The U.S. Food and Drug Administration has authorized an additional batch of COVID-19 vaccine produced by Johnson & Johnson at an East Baltimore plant where regulators previously determined several million doses of vaccine were unusable.
It is not clear how many doses the new batch contains, but regulators said in a Wednesday letter that they meet the agency’s standards for safety and effectiveness.
Meanwhile, the vaccine being produced at the facility, owned and operated by the Gaithersburg-based Emergent BioSolutions, still has not been authorized fully under the FDA’s emergency use authorization, said Marion Gruber, director of the office of vaccines research and review center for biologics evaluation and research, who signed the letter.
Emergent spokesman Matt Hartwig said the single-shot J&J vaccine produced in Baltimore is an important tool in the continued fight against COVID-19.
“We remained focused on helping secure the release of additional batches of vaccine drug substance under FDA review and returning to full production of J&J’s vaccine drug substance as soon as possible,” he said in a statement.
The federal government invested hundreds of millions of dollars in the plant’s development to prepare for a possible pandemic and produce vaccine during times of need.
The Emergent facility, located next to Johns Hopkins Bayview Hospital, also had contracted to produce COVID-19 vaccines for AstraZeneca, which has not been authorized for use in the United States. Officials said production of that vaccine had been moved elsewhere.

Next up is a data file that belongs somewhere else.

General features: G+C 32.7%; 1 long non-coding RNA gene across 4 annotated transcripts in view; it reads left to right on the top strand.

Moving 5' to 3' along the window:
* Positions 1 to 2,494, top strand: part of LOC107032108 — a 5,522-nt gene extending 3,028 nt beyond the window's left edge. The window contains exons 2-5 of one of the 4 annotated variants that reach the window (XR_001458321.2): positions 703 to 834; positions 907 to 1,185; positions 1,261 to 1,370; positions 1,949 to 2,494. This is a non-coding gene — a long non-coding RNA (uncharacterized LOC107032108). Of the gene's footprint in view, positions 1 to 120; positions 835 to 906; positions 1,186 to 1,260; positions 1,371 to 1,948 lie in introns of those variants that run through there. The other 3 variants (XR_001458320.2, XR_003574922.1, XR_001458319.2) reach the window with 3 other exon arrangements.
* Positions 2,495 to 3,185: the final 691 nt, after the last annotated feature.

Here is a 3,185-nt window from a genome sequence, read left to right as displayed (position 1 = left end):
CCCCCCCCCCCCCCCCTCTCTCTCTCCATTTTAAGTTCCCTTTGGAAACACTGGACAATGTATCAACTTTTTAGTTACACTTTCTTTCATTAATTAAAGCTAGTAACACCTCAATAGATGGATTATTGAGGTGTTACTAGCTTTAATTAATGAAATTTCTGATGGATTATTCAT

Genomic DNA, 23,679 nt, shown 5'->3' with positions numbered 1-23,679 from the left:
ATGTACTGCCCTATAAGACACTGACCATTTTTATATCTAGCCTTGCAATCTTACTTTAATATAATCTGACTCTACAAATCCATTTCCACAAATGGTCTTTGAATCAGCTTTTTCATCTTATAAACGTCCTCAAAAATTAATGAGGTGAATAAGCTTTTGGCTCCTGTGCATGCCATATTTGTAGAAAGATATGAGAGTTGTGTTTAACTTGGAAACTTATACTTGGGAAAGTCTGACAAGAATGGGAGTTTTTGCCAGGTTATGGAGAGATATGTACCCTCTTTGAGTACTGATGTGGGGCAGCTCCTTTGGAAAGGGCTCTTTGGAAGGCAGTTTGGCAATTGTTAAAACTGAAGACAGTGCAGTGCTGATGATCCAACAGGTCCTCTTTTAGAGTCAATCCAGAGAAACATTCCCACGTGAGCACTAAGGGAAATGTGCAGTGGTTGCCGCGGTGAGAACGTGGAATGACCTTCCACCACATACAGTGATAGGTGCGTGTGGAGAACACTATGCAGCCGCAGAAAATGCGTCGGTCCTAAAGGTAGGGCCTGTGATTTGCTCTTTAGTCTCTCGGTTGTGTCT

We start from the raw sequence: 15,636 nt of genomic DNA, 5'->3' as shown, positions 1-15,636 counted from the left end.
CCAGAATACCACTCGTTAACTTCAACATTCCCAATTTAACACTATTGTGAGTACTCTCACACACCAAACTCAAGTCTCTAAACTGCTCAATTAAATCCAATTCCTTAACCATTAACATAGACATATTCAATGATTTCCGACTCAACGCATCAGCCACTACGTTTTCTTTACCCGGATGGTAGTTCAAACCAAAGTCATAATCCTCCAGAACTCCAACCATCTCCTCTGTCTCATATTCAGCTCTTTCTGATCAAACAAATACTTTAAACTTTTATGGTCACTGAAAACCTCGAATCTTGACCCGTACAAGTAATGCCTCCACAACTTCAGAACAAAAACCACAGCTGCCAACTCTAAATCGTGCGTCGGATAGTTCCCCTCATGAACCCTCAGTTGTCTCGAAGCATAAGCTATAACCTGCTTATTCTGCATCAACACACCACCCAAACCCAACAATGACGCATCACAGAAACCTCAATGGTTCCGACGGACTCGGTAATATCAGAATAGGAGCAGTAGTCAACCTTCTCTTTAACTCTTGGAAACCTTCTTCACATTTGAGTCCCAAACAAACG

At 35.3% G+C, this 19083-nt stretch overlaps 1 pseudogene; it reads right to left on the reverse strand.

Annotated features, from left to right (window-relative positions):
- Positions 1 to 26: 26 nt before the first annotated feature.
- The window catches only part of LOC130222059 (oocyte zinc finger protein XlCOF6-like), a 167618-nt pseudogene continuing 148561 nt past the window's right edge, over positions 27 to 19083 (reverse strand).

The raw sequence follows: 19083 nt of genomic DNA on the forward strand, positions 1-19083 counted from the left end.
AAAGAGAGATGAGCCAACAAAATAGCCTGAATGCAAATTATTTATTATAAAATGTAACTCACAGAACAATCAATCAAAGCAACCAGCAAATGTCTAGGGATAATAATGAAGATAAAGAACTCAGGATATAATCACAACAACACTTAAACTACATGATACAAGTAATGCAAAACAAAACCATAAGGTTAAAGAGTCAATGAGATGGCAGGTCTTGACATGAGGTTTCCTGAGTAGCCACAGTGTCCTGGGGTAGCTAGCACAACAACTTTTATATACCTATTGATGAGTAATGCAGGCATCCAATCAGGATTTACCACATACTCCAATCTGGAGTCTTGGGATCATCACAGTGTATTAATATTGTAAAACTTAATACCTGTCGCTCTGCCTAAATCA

The plant’s problems embroiled the contractor and Johnson & Johnson in chaos after an FDA inspection shed light on cross-contamination and procedural errors happening routinely inside the facility.
An inspection report released by FDA officials in April showed significant sanitation and procedural errors at the facility, including subpar facility maintenance and upkeep; hazardous handling of waste materials and other substances; improper showering and de-gowning procedures; and insufficient training of personnel to prevent cross-contamination.
Records obtained by The Baltimore Sun also highlighted problems at another Emergent facility in Baltimore near the Camden Yards stadium complex. The Camden plant, which did not produce any COVID-19 vaccines but did make monoclonal antibody therapies, had documented quality issues in recent years that required the company to make improvements.
An estimated 75 million single-shot vaccines at the plant have been rendered useless, but about 50 million have been cleared for use, Hartwig said previously.
Only a small portion of the COVID-19 vaccines that have been administered in the U.S. so far has been the Johnson & Johnson vaccine, but it remains a key part of the global vaccination campaign, given that inoculations are scarce in many parts of the world, and variants are presenting a new threat.
The single-shot vaccines, which do not require the same ultracold storage as those made by Pfizer/BioNTech and Moderna, are more suitable for some populations than others, such as patients in small doctors’ offices, those who live in remote areas, and people who are experiencing homelessness.
The troubles at the plant have caused shocks to Emergent BioSolutions’ stock price. Its shares, which closed over $125 each in February, have fallen since, closing Thursday at $58.50, down $1.35 for the day.